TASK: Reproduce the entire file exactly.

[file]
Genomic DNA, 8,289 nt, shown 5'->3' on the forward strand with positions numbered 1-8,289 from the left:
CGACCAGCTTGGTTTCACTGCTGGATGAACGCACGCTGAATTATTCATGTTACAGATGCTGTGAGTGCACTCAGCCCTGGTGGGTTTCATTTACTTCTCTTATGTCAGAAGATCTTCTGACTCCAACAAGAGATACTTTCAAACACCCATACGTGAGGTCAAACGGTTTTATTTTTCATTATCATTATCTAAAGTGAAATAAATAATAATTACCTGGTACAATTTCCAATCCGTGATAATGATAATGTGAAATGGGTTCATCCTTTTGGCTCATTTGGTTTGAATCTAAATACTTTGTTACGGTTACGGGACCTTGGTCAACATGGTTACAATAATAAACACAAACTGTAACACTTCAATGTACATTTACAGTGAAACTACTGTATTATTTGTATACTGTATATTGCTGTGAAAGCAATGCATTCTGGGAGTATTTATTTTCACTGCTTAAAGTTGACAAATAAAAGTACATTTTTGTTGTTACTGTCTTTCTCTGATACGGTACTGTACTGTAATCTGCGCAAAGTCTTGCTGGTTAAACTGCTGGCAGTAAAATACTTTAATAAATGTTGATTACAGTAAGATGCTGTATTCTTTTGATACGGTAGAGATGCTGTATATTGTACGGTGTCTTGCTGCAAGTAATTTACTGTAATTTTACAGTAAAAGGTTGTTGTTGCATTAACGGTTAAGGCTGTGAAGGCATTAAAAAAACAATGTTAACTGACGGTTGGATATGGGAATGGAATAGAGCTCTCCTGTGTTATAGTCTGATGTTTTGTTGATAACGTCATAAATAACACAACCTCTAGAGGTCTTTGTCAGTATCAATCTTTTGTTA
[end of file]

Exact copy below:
Genomic DNA, 8,289 nt, shown 5'->3' on the forward strand with positions numbered 1-8,289 from the left:
CGACCAGCTTGGTTTCACTGCTGGATGAACGCACGCTGAATTATTCATGTTACAGATGCTGTGAGTGCACTCAGCCCTGGTGGGTTTCATTTACTTCTCTTATGTCAGAAGATCTTCTGACTCCAACAAGAGATACTTTCAAACACCCATACGTGAGGTCAAACGGTTTTATTTTTCATTATCATTATCTAAAGTGAAATAAATAATAATTACCTGGTACAATTTCCAATCCGTGATAATGATAATGTGAAATGGGTTCATCCTTTTGGCTCATTTGGTTTGAATCTAAATACTTTGTTACGGTTACGGGACCTTGGTCAACATGGTTACAATAATAAACACAAACTGTAACACTTCAATGTACATTTACAGTGAAACTACTGTATTATTTGTATACTGTATATTGCTGTGAAAGCAATGCATTCTGGGAGTATTTATTTTCACTGCTTAAAGTTGACAAATAAAAGTACATTTTTGTTGTTACTGTCTTTCTCTGATACGGTACTGTACTGTAATCTGCGCAAAGTCTTGCTGGTTAAACTGCTGGCAGTAAAATACTTTAATAAATGTTGATTACAGTAAGATGCTGTATTCTTTTGATACGGTAGAGATGCTGTATATTGTACGGTGTCTTGCTGCAAGTAATTTACTGTAATTTTACAGTAAAAGGTTGTTGTTGCATTAACGGTTAAGGCTGTGAAGGCATTAAAAAAACAATGTTAACTGACGGTTGGATATGGGAATGGAATAGAGCTCTCCTGTGTTATAGTCTGATGTTTTGTTGATAACGTCATAAATAACACAACCTCTAGAGGTCTTTGTCAGTATCAATCTTTTGTTA